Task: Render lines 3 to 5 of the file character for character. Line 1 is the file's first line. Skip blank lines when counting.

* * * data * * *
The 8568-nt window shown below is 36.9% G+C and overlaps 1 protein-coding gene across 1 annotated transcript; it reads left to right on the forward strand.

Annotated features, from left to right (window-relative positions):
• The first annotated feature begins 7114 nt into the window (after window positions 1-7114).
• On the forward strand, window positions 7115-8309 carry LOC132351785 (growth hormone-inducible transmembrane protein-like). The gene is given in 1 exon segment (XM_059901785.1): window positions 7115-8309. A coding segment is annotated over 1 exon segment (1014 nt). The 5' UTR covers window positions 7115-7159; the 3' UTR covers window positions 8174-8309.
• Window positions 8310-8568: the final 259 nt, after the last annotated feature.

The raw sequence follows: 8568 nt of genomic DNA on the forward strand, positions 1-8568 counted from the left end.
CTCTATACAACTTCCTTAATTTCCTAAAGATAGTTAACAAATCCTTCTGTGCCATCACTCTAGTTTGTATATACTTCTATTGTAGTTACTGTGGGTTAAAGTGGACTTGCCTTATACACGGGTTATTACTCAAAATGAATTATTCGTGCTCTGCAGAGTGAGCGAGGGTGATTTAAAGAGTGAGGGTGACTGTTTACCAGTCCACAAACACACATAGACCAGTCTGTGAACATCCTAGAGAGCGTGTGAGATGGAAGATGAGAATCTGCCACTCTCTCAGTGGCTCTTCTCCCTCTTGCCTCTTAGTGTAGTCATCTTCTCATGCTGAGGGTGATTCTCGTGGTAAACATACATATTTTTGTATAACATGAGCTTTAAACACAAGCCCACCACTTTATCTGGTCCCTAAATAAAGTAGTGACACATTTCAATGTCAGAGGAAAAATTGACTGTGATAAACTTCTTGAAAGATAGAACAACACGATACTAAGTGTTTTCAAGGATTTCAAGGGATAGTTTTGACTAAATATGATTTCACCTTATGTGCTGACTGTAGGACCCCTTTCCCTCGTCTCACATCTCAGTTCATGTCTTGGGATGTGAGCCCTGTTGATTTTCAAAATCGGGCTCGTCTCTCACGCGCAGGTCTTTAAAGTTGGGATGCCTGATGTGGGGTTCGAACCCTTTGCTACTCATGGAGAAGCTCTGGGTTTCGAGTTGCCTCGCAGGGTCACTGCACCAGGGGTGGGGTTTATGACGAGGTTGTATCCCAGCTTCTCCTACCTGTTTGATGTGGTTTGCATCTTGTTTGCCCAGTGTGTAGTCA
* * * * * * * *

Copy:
• The first annotated feature begins 7114 nt into the window (after window positions 1-7114).
• On the forward strand, window positions 7115-8309 carry LOC132351785 (growth hormone-inducible transmembrane protein-like). The gene is given in 1 exon segment (XM_059901785.1): window positions 7115-8309. A coding segment is annotated over 1 exon segment (1014 nt). The 5' UTR covers window positions 7115-7159; the 3' UTR covers window positions 8174-8309.
• Window positions 8310-8568: the final 259 nt, after the last annotated feature.